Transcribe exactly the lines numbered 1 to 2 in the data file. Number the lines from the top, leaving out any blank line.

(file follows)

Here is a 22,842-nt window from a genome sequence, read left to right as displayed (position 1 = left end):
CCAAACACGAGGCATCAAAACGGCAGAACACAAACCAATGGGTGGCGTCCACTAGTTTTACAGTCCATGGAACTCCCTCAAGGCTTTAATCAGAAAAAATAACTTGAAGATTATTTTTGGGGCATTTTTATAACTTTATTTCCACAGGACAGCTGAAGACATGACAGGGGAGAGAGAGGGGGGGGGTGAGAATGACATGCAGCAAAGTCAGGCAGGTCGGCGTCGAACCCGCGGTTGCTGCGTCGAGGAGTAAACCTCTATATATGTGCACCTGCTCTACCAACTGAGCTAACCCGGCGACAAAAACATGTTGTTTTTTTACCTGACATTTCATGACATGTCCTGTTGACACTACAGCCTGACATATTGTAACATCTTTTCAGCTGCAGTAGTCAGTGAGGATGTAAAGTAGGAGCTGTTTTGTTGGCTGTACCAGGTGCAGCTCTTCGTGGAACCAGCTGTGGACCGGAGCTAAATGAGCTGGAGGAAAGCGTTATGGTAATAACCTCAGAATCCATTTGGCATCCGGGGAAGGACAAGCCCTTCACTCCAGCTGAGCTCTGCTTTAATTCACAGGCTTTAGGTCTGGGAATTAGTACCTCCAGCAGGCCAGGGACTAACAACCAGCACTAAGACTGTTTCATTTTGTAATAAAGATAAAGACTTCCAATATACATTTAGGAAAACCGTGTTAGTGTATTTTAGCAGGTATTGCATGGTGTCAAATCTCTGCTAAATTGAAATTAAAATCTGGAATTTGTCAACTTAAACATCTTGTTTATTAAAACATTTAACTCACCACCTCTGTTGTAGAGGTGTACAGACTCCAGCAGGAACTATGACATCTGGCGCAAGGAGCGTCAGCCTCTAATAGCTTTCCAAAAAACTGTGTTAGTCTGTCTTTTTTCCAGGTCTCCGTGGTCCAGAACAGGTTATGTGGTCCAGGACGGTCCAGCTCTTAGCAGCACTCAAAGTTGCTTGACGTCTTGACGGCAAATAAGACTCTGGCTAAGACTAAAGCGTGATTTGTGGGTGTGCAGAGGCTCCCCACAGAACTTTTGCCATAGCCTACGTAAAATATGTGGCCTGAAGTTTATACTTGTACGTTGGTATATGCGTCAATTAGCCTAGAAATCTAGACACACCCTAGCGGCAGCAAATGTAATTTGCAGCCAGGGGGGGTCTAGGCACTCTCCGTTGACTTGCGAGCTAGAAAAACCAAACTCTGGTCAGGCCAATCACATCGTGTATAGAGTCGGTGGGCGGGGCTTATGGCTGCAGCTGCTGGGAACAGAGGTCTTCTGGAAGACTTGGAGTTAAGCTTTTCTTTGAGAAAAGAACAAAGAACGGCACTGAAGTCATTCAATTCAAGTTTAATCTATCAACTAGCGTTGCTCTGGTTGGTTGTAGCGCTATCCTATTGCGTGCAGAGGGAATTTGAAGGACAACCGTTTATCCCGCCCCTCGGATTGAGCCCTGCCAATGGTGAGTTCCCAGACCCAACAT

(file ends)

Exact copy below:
Here is a 22,842-nt window from a genome sequence, read left to right as displayed (position 1 = left end):
CCAAACACGAGGCATCAAAACGGCAGAACACAAACCAATGGGTGGCGTCCACTAGTTTTACAGTCCATGGAACTCCCTCAAGGCTTTAATCAGAAAAAATAACTTGAAGATTATTTTTGGGGCATTTTTATAACTTTATTTCCACAGGACAGCTGAAGACATGACAGGGGAGAGAGAGGGGGGGGGTGAGAATGACATGCAGCAAAGTCAGGCAGGTCGGCGTCGAACCCGCGGTTGCTGCGTCGAGGAGTAAACCTCTATATATGTGCACCTGCTCTACCAACTGAGCTAACCCGGCGACAAAAACATGTTGTTTTTTTACCTGACATTTCATGACATGTCCTGTTGACACTACAGCCTGACATATTGTAACATCTTTTCAGCTGCAGTAGTCAGTGAGGATGTAAAGTAGGAGCTGTTTTGTTGGCTGTACCAGGTGCAGCTCTTCGTGGAACCAGCTGTGGACCGGAGCTAAATGAGCTGGAGGAAAGCGTTATGGTAATAACCTCAGAATCCATTTGGCATCCGGGGAAGGACAAGCCCTTCACTCCAGCTGAGCTCTGCTTTAATTCACAGGCTTTAGGTCTGGGAATTAGTACCTCCAGCAGGCCAGGGACTAACAACCAGCACTAAGACTGTTTCATTTTGTAATAAAGATAAAGACTTCCAATATACATTTAGGAAAACCGTGTTAGTGTATTTTAGCAGGTATTGCATGGTGTCAAATCTCTGCTAAATTGAAATTAAAATCTGGAATTTGTCAACTTAAACATCTTGTTTATTAAAACATTTAACTCACCACCTCTGTTGTAGAGGTGTACAGACTCCAGCAGGAACTATGACATCTGGCGCAAGGAGCGTCAGCCTCTAATAGCTTTCCAAAAAACTGTGTTAGTCTGTCTTTTTTCCAGGTCTCCGTGGTCCAGAACAGGTTATGTGGTCCAGGACGGTCCAGCTCTTAGCAGCACTCAAAGTTGCTTGACGTCTTGACGGCAAATAAGACTCTGGCTAAGACTAAAGCGTGATTTGTGGGTGTGCAGAGGCTCCCCACAGAACTTTTGCCATAGCCTACGTAAAATATGTGGCCTGAAGTTTATACTTGTACGTTGGTATATGCGTCAATTAGCCTAGAAATCTAGACACACCCTAGCGGCAGCAAATGTAATTTGCAGCCAGGGGGGGTCTAGGCACTCTCCGTTGACTTGCGAGCTAGAAAAACCAAACTCTGGTCAGGCCAATCACATCGTGTATAGAGTCGGTGGGCGGGGCTTATGGCTGCAGCTGCTGGGAACAGAGGTCTTCTGGAAGACTTGGAGTTAAGCTTTTCTTTGAGAAAAGAACAAAGAACGGCACTGAAGTCATTCAATTCAAGTTTAATCTATCAACTAGCGTTGCTCTGGTTGGTTGTAGCGCTATCCTATTGCGTGCAGAGGGAATTTGAAGGACAACCGTTTATCCCGCCCCTCGGATTGAGCCCTGCCAATGGTGAGTTCCCAGACCCAACAT